The time between multicast attempts is specified by…
-    The Retransmission Time Out (RTO) field: the amount of time EIGRP waits before retransmitting a packet to a neighbor.
-    The Q value: indicates whether there are any outstanding messages in the queue.
-    The Seq field: indicates the sequence number of the last update from that neighbor.

The show ip eigrp neighbors command allows you to check the IP addresses ,the retransmit interval and queue counts for the neighbors that have established an adjacency.

show ip eigrp topology command :
Corp#sh ip eigrp topology
IP-EIGRP Topology Table for AS(10)/ID(
Codes: P - Passive, A - Active, U - Update, Q - Query, R - Reply,
r - reply Status, s - sia Status
P, 1 successors, FD is 2172416 via (2172416/28160), Serial0/2/0
P, 1 successors, FD is 2172416 via (2172416/28160), Serial0/2/0
P, 1 successors, FD is 76839936 via Connected, Serial0/0/1
   via (9849856/7719936), Serial0/0/0
P, 1 successors, FD is 2169856 via Connected, Serial0/0/0
             via (2681856/551936), Serial0/0/0
P, 1 successors, FD is 28160 via Connected, FastEthernet0/1

Notice that every route is preceded by a P. This means that the route is in the passive state, which is a good thing because routes in the active state (A) indicate that the router has lost its path to this network and is searching for a replacement.
Each entry indicates the feasible distance (FD), to each remote network plus the next-hop neighbor.
Plus, each entry also has two numbers in parentheses. The first indicates the feasible distance, and the second the advertised distance to a remote network.
Now here’s where things get interesting—notice that under the and outputs there are two links to each network and that the feasible distance and advertised distance are different. What this means is that we have one successor to the networks and one feasible successor (a backup route)remember that even though both routes to network and are in the topology table, only the successor route (the one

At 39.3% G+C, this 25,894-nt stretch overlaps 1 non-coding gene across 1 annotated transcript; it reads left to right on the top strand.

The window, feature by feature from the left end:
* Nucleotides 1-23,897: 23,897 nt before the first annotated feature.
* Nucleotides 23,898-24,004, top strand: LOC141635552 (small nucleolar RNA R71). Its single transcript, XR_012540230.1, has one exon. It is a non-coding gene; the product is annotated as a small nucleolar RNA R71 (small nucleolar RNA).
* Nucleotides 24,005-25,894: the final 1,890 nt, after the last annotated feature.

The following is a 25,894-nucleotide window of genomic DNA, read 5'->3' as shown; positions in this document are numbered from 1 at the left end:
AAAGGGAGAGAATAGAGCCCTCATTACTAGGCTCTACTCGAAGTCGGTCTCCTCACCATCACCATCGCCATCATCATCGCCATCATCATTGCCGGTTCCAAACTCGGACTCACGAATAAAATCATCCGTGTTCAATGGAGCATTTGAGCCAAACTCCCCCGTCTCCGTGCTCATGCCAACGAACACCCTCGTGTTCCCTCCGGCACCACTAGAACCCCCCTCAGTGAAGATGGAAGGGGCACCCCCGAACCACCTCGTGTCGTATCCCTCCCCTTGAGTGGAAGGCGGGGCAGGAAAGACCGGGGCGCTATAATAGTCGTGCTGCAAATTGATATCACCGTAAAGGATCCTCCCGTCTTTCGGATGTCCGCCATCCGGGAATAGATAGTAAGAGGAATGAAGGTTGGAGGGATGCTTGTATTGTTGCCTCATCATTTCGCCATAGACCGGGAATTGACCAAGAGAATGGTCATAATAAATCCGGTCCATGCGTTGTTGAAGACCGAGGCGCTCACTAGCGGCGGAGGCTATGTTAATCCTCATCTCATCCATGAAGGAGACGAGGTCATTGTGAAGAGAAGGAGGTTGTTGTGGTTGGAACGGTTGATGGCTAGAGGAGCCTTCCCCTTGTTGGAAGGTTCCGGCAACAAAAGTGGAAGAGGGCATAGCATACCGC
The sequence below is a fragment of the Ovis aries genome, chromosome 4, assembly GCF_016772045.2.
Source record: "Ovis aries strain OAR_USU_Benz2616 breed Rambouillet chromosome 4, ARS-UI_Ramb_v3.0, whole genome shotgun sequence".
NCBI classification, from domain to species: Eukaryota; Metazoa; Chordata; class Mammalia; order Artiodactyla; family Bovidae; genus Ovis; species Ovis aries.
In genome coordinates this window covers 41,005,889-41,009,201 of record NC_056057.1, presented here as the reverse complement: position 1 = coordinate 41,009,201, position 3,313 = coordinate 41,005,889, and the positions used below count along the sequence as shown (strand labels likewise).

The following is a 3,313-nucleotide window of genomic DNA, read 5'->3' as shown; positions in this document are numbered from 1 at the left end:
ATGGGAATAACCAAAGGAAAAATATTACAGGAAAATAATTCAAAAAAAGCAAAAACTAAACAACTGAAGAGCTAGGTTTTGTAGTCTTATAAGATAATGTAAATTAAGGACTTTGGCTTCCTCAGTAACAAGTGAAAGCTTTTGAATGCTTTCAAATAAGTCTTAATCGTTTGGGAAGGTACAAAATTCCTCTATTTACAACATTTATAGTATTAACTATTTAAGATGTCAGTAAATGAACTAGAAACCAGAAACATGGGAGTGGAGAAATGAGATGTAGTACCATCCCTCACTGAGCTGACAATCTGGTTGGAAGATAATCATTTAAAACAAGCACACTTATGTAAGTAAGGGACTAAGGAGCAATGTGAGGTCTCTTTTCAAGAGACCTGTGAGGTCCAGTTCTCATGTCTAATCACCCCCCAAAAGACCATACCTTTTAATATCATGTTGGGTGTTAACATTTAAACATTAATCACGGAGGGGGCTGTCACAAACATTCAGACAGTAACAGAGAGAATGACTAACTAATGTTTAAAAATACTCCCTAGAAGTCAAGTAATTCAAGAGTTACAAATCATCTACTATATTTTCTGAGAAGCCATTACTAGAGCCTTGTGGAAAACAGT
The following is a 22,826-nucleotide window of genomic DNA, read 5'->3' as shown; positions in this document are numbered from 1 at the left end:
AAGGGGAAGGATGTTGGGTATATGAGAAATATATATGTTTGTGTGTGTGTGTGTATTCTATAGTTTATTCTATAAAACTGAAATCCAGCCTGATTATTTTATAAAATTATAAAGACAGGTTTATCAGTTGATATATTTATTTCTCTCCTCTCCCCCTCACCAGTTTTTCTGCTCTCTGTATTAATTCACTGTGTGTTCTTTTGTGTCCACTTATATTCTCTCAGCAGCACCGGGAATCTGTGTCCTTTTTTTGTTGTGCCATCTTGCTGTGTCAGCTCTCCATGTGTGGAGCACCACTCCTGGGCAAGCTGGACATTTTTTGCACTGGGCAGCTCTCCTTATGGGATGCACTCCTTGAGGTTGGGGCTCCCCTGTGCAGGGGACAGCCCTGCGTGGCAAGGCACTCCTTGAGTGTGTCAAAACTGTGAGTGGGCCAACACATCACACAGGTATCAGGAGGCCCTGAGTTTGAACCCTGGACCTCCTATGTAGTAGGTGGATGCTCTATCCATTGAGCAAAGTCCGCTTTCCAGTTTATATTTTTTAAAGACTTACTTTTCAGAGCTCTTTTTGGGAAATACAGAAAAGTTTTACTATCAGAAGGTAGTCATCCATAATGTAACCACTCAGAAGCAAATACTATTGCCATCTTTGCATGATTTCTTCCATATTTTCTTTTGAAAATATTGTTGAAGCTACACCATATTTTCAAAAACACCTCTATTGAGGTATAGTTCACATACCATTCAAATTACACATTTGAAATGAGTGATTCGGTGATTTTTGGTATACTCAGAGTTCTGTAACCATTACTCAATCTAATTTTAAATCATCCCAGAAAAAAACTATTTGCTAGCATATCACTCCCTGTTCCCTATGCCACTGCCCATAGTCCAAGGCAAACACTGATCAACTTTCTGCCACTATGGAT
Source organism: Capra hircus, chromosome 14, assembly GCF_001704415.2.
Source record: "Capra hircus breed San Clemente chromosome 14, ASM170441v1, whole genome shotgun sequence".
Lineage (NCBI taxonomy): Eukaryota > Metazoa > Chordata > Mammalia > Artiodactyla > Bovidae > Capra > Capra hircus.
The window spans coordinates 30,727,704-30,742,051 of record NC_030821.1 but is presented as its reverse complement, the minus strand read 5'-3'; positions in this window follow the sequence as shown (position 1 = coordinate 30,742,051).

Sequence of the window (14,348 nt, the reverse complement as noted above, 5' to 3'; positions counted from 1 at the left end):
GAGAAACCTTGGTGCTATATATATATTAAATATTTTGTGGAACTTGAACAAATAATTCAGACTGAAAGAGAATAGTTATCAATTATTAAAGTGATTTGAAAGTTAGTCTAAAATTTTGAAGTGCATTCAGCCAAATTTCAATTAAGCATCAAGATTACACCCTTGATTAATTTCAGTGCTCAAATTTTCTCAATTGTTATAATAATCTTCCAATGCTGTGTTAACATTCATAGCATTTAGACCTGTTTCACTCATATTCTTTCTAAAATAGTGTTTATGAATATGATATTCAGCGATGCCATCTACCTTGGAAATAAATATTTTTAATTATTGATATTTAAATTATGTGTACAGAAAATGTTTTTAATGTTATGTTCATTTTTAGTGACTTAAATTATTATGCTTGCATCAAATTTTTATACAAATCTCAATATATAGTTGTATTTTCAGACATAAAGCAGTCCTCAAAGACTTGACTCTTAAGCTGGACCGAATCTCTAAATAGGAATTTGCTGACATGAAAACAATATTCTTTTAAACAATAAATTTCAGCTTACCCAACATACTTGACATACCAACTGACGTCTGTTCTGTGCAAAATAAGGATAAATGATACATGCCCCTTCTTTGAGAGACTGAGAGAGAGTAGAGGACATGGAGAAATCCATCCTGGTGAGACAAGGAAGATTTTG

with the lowest metrics) will be copied and placed into the routing table.

EIGRP will load-balance across both links automatically when they are of equal variance (equal
cost), but EIGRP can also load-balance across unequal-cost links as well if we use the variance
command. The variance metric is set to 1 by default you can change the metric anywhere up to 128.

if the variance is set to 1, only routes with the same metric as the successor will be installed in the local routing table. And, if the variance is set to 2, any EIGRP learned route with a metric less than two times the successor metric will be installed in the local routing table (if it is already a feasible successor).

Debug eigrp packet command :that will show our Hello packets being sent between neighbor routers:
Corp#debug eigrp packet
EIGRP Packets debugging is on
*Mar 21 23:17:35.050: EIGRP: Sending HELLO on FastEthernet0/1
*Mar 21 23:17:35.050: AS 10, Flags 0x0, Seq 0/0 idbQ 0/0 iidbQ un/rely 0/0

debug ip eigrp notification command :this command’s output shouldn’t show you anything at all! That’s right—the only time you’ll see output from this command is if there’s a problem on your network or you’ve added or deleted a network from a router